Courtney ended up back in the hospital, was given magnesium and blood pressure medication and underwent lab tests to check for indicators of other complications. After a couple of days, she was able to go home again. 

“I definitely felt very caught off guard and it did take me a while to recover. not physically, but mentally reliving a lot of the trauma and the worry,” she remembers. 

Improving education about preeclampsia

Courtney’s experiences are reflected in Mirvie’s Future of Pregnancy Health Report, based on a survey of more than 1,000 new and expecting moms. The report revealed education about preeclampsia is not what it should be. 

  • Expectant moms said they felt knowledgeable about preeclampsia, but only one in 10 could identify all the warning signs. 
  • Most said they talked about preeclampsia with their doctors, but 44 percent did not understand their risk of preeclampsia or other complications.

“It’s critical to have a conversation with your doctor or midwife about preeclampsia,” says Dr. Alison Cowan, head of medical affairs for Mirvie. “Every woman should discuss preeclampsia and high blood pressure during pregnancy with their provider. Based on your unique health situation, there might be specific recommendations that they will have for you to reduce your risk. Some women will be told to take a baby aspirin daily depending on their individual risk in pregnancy. And there is some evidence that exercise can reduce the risk of preeclampsia.”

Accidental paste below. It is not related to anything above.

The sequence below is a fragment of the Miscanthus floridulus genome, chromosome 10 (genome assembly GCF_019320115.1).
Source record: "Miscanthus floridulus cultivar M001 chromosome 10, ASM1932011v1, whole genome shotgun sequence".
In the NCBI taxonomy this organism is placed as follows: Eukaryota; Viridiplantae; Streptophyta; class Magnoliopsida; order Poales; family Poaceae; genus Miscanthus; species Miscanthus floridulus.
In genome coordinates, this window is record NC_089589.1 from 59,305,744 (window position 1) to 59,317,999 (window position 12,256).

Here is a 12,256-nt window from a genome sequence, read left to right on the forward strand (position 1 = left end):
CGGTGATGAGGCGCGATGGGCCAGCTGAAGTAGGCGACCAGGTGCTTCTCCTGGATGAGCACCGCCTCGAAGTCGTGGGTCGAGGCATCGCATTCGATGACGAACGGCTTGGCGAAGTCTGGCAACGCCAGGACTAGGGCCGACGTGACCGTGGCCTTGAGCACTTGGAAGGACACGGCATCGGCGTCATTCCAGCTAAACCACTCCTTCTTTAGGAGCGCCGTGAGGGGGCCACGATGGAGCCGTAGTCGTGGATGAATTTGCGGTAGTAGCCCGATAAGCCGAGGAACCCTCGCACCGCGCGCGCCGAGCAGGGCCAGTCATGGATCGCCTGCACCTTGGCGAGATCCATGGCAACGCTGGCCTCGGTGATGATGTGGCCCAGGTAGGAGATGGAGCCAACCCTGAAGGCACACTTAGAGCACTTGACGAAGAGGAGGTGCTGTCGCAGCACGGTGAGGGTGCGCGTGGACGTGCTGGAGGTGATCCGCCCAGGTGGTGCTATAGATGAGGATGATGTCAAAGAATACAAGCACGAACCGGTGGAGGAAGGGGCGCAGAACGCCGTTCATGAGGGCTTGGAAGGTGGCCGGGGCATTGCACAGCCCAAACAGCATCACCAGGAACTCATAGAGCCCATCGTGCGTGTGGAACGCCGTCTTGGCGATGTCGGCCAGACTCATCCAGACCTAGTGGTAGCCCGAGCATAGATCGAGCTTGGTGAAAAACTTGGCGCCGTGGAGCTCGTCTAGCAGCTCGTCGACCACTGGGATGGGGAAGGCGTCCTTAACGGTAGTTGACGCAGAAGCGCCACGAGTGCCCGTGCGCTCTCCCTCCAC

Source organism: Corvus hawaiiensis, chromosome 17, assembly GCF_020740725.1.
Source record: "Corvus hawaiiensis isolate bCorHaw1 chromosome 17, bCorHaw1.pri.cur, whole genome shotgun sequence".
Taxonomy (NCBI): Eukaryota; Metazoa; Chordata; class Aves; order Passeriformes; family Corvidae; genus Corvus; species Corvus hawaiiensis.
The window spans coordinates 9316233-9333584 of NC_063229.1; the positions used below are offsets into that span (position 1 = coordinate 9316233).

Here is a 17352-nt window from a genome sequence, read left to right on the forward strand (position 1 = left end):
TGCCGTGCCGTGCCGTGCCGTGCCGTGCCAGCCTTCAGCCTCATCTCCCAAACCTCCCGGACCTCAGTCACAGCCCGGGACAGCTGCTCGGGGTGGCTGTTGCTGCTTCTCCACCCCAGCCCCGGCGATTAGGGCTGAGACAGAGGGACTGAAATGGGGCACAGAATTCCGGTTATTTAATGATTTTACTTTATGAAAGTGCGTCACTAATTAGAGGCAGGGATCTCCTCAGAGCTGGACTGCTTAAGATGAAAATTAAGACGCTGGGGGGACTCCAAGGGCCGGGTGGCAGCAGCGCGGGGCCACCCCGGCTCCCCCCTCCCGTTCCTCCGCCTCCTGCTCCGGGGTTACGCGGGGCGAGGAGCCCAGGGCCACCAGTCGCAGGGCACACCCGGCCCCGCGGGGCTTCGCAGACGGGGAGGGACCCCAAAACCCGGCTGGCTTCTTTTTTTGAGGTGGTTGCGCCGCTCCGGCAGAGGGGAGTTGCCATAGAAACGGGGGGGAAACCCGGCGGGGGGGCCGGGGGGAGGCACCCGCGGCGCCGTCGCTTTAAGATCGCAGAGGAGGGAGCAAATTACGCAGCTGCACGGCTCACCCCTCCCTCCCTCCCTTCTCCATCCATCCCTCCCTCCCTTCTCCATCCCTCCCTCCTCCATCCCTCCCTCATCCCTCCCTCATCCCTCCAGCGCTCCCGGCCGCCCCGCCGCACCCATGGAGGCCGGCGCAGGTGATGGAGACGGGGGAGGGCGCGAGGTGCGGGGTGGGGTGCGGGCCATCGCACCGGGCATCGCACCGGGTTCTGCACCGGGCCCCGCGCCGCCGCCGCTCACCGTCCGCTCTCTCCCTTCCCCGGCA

Since her experiences with preeclampsia, Courtney has had another son. Her second delivery was markedly different from her first. Courtney attributes that to becoming better informed about how to prevent preeclampsia. During her second pregnancy, she took baby aspirin and monitored her blood pressure regularly. 

“I felt more empowered during my second pregnancy and actually started paying attention to my stats,” she says. “I was very aware at every appointment what my blood pressure was.”

Experience with pregnancy complications like preeclampsia can lead to greater awareness. But what if the risk for pregnancy complications could be detected before they even occur? That’s the promise of the Mirvie RNA platform’s ability to understand the underlying biology of each unique pregnancy. Using a simple blood test, the platform can predict pregnancy complications months before symptoms occur, giving moms and doctors time to prepare and intervene before complications like preeclampsia become a crisis. 

One of Mirvie’s founders had a premature baby delivered due to preeclampsia, which makes our mission personal. If we can better predict preeclampsia and other complications for the individual, then moms, doctors and midwives can get the tools they need to personalize their care and prevent preeclampsia from occurring. With more women than ever before experiencing high blood pressure in pregnancy, the need for accurate prediction is urgent.

Read other articles by Alison Cowan, Head of Medical Affairs
Read other articles by Maneesh Jain, CEO
Read other Patient Perspectives